(ORDO NEWS) — This means that the climate models that predicted the future of our planet had a rather rough idea of the carbon cycle in nature therefore, the real future may differ significantly from their predictions.
Until now, scientists believed that the total bioproductivity on Earth is about 120 billion tons in terms of dry carbon (that is, excluding water and all non carbon atoms in biological molecules). Almost all of this carbon comes from atmospheric carbon dioxide.
Subtracting from this amount the carbon released from the soil due to the decay of organic remains (87 billion tons per year), we obtained the amount of carbon bound by the biosphere per year (roughly – 33 billion tons per year).
Based on this parameter, the growth rate of CO2 concentration in the Earth’s atmosphere was estimated.
However, now it turned out that the calculations are inaccurate: most likely, the point is the underestimation of the terrestrial bioproductivity by modern observational methods.
For example, only in 2018 it became known that the area of forests is not declining, but, on the contrary, is growing. Just as recently it became known that the area burned by fires in the world is not increasing, but decreasing.
Both of these discoveries were made through satellite observations: it is almost impossible to correctly estimate the area of forests or fires from the Earth – “big is seen from a distance.”
However, satellite observations also have limitations. For example, their images distinguish a forest from a field or savanna quite reliably, but do not allow us to accurately understand what the specific bioproductivity in tons per hectare of this or that forest or any other biome is.
To find them out, they usually take a “reference” site, estimate the biomass on it, and then multiply the area of such ecosystems by the entire area known from satellite observations, obtaining a global estimate of biomass for biocenoses of this type.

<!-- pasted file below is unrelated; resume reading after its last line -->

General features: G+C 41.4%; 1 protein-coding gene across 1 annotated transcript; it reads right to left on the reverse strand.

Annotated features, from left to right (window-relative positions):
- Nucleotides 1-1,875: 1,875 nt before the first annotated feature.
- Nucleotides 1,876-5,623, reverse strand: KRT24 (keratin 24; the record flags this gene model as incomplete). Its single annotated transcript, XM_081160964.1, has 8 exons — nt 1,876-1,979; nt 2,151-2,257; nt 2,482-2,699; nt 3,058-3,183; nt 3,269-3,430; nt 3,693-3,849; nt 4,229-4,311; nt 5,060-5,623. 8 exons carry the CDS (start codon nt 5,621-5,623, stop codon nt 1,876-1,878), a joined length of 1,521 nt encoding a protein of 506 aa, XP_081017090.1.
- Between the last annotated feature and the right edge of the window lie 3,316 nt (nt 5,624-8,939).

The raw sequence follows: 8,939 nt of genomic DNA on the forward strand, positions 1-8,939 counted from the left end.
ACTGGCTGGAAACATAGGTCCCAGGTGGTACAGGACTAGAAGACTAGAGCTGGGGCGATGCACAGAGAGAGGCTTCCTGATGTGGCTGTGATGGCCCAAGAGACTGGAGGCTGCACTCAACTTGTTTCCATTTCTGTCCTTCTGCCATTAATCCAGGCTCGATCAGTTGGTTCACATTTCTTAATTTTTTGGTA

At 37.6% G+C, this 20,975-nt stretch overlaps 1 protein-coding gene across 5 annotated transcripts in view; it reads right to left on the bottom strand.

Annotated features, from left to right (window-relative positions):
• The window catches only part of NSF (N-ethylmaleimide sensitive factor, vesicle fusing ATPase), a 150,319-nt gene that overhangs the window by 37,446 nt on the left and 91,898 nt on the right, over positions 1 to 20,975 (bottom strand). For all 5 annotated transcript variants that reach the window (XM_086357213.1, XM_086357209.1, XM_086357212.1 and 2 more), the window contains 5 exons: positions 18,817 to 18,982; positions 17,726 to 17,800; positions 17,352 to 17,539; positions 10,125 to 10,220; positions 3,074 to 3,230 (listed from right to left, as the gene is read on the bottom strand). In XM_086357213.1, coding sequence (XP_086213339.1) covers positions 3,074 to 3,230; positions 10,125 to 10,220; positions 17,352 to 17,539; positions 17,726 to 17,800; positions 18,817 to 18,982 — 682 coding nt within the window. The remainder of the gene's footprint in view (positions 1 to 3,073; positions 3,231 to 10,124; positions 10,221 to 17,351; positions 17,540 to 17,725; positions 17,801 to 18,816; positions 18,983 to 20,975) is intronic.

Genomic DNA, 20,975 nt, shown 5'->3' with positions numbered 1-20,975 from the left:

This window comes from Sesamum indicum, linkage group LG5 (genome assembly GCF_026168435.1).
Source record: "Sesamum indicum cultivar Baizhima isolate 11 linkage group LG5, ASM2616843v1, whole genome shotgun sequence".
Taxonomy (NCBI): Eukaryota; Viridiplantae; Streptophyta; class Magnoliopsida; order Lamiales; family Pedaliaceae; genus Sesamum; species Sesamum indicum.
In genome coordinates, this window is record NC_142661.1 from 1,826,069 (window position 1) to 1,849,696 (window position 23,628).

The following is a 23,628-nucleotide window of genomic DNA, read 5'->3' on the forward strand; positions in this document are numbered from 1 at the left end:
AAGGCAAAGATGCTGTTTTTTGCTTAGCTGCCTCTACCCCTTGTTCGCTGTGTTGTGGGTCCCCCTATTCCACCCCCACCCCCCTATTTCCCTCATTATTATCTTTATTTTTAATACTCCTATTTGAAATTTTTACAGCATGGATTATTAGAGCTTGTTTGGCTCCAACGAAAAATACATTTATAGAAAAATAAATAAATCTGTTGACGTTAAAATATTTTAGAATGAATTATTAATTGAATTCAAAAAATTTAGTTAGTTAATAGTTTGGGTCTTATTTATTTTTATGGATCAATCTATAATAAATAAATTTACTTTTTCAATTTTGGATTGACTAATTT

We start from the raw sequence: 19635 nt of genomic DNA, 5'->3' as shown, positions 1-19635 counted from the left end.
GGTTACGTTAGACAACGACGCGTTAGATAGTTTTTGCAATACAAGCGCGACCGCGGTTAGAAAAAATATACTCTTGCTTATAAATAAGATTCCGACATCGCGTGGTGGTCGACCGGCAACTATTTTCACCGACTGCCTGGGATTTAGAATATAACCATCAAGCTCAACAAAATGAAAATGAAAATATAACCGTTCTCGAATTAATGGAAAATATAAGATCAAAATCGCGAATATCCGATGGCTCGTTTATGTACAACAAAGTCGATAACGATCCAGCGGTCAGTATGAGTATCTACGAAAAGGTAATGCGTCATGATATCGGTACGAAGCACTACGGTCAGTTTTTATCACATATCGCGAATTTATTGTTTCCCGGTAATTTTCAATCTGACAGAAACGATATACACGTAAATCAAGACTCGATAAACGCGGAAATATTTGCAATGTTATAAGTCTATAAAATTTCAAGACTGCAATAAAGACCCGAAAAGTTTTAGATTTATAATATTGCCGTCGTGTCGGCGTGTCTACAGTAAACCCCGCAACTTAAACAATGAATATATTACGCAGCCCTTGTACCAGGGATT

It is clear that errors are possible with this method. Estimates of carbon dioxide emissions from the soil – from the decomposition of organic residues in it – are not easier: there are even more reasons for error. But until now there was no understanding of the extent of such inaccuracies.
The authors of the new work tried to compare these two estimates: the carbon absorbed by plants and the carbon emitted by the soil.
The fact is that there are specific estimates of how much carbon can be emitted by a plot of soil with a particular bioproductivity and these data are obtained in plots with controlled conditions, that is, they should be relatively reliable.
That is, due to them it is possible to check how much the estimates of the world bioproductivity of terrestrial ecosystems and the estimates of carbon dioxide emissions from world soils fit together.
New estimates using this method showed that the real bioproductivity on the planet is 149 billion tons per year, and not 120 billion tons, as previously thought. At the same time, soil carbon emissions are 68 billion tons per year, not 87 billion. The question arises: what are the reasons for such systematic errors?
For soil carbon dioxide emissions, it’s not that hard to understand. Most measurements of such emissions are carried out at a small number of sites, and not for a whole year or at least around the clock, but according to measurements over a few hours of the daytime when it is convenient for scientists to make such measurements. Naturally, this can give serious errors.
In terms of bioproductivity, the source of errors can be the underestimation by satellites of a number of important factors. For example, it is difficult to estimate the development of undergrowth in forests with closed crowns from them without taking into account its biomass, it is easy to get an error.
In addition, the authors of the work note that satellite images are not able to effectively take into account the long-term stimulating effect of anthropogenic carbon dioxide on vegetation.
It is worth recalling that as its concentration increases, the plant biomass grows much faster than the leaf area, since it becomes easier for plants to extract carbon dioxide through the stomata in the leaves.
The work may indicate that the biosphere is tying up anthropogenic carbon dioxide emissions faster than thought. Therefore, the contribution of non-biogenic factors to this binding for example, the uptake of CO2 by sea water or rocks may not be as large as we thought.
However, the most interesting part of the study is still different: it turns out that terrestrial life, until very recently, was seriously underestimated in terms of bioproductivity.
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